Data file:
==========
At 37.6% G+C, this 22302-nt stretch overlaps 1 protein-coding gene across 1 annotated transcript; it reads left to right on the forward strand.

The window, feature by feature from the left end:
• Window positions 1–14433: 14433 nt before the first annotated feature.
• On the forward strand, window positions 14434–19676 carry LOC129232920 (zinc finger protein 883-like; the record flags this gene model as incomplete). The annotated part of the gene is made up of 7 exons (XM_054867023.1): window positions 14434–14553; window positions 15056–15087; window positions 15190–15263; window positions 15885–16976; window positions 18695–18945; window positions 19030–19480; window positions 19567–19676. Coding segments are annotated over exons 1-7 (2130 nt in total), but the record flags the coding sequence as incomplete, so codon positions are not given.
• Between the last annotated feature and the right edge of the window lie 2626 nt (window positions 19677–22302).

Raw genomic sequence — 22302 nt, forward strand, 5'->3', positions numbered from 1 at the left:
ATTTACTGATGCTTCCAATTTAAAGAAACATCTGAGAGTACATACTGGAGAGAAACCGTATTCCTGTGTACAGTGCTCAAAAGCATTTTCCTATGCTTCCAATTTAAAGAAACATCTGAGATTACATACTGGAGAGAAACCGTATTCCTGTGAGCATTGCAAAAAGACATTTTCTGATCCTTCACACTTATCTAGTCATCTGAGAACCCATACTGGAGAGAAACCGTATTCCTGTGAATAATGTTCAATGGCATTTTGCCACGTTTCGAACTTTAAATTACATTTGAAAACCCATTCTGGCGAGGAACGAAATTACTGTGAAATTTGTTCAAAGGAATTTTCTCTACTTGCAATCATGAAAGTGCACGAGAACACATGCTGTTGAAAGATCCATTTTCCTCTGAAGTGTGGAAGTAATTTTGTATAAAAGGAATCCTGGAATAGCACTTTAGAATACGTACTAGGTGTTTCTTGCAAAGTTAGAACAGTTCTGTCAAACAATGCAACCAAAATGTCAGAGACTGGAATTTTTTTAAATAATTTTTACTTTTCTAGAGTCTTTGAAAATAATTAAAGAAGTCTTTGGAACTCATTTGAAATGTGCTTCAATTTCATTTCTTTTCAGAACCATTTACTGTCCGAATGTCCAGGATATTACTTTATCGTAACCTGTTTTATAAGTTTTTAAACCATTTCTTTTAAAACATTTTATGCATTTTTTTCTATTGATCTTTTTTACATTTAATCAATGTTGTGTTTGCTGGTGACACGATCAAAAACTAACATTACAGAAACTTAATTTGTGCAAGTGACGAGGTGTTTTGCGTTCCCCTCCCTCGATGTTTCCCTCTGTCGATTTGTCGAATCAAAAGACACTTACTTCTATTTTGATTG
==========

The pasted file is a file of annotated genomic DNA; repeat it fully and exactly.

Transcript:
At 37.6% G+C, this 22302-nt stretch overlaps 1 protein-coding gene across 1 annotated transcript; it reads left to right on the forward strand.

The window, feature by feature from the left end:
• Window positions 1–14433: 14433 nt before the first annotated feature.
• On the forward strand, window positions 14434–19676 carry LOC129232920 (zinc finger protein 883-like; the record flags this gene model as incomplete). The annotated part of the gene is made up of 7 exons (XM_054867023.1): window positions 14434–14553; window positions 15056–15087; window positions 15190–15263; window positions 15885–16976; window positions 18695–18945; window positions 19030–19480; window positions 19567–19676. Coding segments are annotated over exons 1-7 (2130 nt in total), but the record flags the coding sequence as incomplete, so codon positions are not given.
• Between the last annotated feature and the right edge of the window lie 2626 nt (window positions 19677–22302).

Raw genomic sequence — 22302 nt, forward strand, 5'->3', positions numbered from 1 at the left:
ATTTACTGATGCTTCCAATTTAAAGAAACATCTGAGAGTACATACTGGAGAGAAACCGTATTCCTGTGTACAGTGCTCAAAAGCATTTTCCTATGCTTCCAATTTAAAGAAACATCTGAGATTACATACTGGAGAGAAACCGTATTCCTGTGAGCATTGCAAAAAGACATTTTCTGATCCTTCACACTTATCTAGTCATCTGAGAACCCATACTGGAGAGAAACCGTATTCCTGTGAATAATGTTCAATGGCATTTTGCCACGTTTCGAACTTTAAATTACATTTGAAAACCCATTCTGGCGAGGAACGAAATTACTGTGAAATTTGTTCAAAGGAATTTTCTCTACTTGCAATCATGAAAGTGCACGAGAACACATGCTGTTGAAAGATCCATTTTCCTCTGAAGTGTGGAAGTAATTTTGTATAAAAGGAATCCTGGAATAGCACTTTAGAATACGTACTAGGTGTTTCTTGCAAAGTTAGAACAGTTCTGTCAAACAATGCAACCAAAATGTCAGAGACTGGAATTTTTTTAAATAATTTTTACTTTTCTAGAGTCTTTGAAAATAATTAAAGAAGTCTTTGGAACTCATTTGAAATGTGCTTCAATTTCATTTCTTTTCAGAACCATTTACTGTCCGAATGTCCAGGATATTACTTTATCGTAACCTGTTTTATAAGTTTTTAAACCATTTCTTTTAAAACATTTTATGCATTTTTTTCTATTGATCTTTTTTACATTTAATCAATGTTGTGTTTGCTGGTGACACGATCAAAAACTAACATTACAGAAACTTAATTTGTGCAAGTGACGAGGTGTTTTGCGTTCCCCTCCCTCGATGTTTCCCTCTGTCGATTTGTCGAATCAAAAGACACTTACTTCTATTTTGATTG